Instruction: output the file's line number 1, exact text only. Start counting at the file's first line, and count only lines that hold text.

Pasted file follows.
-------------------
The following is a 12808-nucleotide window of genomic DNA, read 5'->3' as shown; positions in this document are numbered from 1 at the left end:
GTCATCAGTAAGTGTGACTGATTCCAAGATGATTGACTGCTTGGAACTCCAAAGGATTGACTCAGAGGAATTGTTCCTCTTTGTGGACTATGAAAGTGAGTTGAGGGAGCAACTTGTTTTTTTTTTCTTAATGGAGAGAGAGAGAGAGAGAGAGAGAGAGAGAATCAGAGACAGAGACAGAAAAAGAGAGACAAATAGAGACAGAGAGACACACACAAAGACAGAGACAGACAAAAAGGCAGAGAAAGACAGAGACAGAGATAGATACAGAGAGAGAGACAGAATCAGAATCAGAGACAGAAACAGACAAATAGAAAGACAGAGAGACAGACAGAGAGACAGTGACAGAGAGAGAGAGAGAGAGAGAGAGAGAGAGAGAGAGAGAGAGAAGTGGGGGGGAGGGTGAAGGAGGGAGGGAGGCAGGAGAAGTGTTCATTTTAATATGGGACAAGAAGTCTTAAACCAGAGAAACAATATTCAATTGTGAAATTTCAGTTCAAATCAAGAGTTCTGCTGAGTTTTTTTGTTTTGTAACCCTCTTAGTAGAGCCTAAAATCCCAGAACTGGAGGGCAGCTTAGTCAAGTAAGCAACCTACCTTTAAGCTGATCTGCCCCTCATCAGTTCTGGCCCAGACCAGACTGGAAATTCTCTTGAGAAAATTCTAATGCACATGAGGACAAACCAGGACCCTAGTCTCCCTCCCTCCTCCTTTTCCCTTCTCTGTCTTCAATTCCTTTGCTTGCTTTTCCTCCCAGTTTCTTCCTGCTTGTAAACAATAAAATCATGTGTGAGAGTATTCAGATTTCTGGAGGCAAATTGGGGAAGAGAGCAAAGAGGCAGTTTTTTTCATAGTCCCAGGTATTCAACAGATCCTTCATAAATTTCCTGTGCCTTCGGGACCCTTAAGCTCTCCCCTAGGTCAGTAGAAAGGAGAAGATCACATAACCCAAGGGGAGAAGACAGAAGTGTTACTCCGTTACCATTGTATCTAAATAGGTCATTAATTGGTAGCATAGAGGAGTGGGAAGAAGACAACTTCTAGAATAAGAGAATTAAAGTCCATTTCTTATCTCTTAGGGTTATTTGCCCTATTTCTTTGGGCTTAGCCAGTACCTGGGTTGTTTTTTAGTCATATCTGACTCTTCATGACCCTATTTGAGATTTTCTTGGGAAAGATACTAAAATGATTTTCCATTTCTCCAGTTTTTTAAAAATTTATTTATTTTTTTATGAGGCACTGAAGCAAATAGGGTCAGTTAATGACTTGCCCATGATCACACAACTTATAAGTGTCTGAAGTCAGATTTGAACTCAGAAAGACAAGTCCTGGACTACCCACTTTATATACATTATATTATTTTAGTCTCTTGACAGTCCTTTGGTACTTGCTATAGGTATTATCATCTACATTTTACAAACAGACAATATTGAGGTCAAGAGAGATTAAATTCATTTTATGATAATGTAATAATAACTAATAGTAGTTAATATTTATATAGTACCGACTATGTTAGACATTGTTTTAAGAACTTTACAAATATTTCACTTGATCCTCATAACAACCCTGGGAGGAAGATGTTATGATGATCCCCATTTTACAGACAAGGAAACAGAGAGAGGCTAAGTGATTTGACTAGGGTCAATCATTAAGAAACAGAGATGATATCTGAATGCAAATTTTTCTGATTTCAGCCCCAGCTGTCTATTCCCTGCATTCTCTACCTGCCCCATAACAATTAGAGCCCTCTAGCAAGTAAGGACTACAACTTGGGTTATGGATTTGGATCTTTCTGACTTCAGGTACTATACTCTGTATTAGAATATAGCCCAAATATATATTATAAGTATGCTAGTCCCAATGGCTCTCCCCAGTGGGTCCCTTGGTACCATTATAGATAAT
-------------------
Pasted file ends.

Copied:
The following is a 12808-nucleotide window of genomic DNA, read 5'->3' as shown; positions in this document are numbered from 1 at the left end: